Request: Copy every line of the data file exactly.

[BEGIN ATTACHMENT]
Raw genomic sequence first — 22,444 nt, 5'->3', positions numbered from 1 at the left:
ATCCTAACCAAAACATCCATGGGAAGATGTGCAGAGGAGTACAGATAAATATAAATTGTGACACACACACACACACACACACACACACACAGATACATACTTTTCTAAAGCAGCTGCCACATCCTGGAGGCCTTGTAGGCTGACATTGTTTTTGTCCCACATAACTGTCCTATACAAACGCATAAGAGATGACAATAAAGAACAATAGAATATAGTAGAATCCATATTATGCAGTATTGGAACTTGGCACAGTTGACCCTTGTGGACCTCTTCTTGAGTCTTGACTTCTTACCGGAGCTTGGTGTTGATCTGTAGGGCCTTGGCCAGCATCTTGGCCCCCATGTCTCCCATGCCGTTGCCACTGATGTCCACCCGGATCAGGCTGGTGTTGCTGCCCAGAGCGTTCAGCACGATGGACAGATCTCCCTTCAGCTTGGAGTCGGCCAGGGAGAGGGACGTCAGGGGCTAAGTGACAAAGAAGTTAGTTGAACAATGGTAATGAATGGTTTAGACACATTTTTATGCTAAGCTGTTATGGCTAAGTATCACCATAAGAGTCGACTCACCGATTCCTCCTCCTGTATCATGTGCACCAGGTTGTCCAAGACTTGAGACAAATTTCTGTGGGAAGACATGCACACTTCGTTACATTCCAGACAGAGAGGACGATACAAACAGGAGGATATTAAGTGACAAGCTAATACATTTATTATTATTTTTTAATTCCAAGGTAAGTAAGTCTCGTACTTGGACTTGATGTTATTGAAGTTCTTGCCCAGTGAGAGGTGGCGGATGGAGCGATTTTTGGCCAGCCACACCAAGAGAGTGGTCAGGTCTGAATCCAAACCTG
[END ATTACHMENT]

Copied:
Raw genomic sequence first — 22,444 nt, 5'->3', positions numbered from 1 at the left:
ATCCTAACCAAAACATCCATGGGAAGATGTGCAGAGGAGTACAGATAAATATAAATTGTGACACACACACACACACACACACACACACACAGATACATACTTTTCTAAAGCAGCTGCCACATCCTGGAGGCCTTGTAGGCTGACATTGTTTTTGTCCCACATAACTGTCCTATACAAACGCATAAGAGATGACAATAAAGAACAATAGAATATAGTAGAATCCATATTATGCAGTATTGGAACTTGGCACAGTTGACCCTTGTGGACCTCTTCTTGAGTCTTGACTTCTTACCGGAGCTTGGTGTTGATCTGTAGGGCCTTGGCCAGCATCTTGGCCCCCATGTCTCCCATGCCGTTGCCACTGATGTCCACCCGGATCAGGCTGGTGTTGCTGCCCAGAGCGTTCAGCACGATGGACAGATCTCCCTTCAGCTTGGAGTCGGCCAGGGAGAGGGACGTCAGGGGCTAAGTGACAAAGAAGTTAGTTGAACAATGGTAATGAATGGTTTAGACACATTTTTATGCTAAGCTGTTATGGCTAAGTATCACCATAAGAGTCGACTCACCGATTCCTCCTCCTGTATCATGTGCACCAGGTTGTCCAAGACTTGAGACAAATTTCTGTGGGAAGACATGCACACTTCGTTACATTCCAGACAGAGAGGACGATACAAACAGGAGGATATTAAGTGACAAGCTAATACATTTATTATTATTTTTTAATTCCAAGGTAAGTAAGTCTCGTACTTGGACTTGATGTTATTGAAGTTCTTGCCCAGTGAGAGGTGGCGGATGGAGCGATTTTTGGCCAGCCACACCAAGAGAGTGGTCAGGTCTGAATCCAAACCTG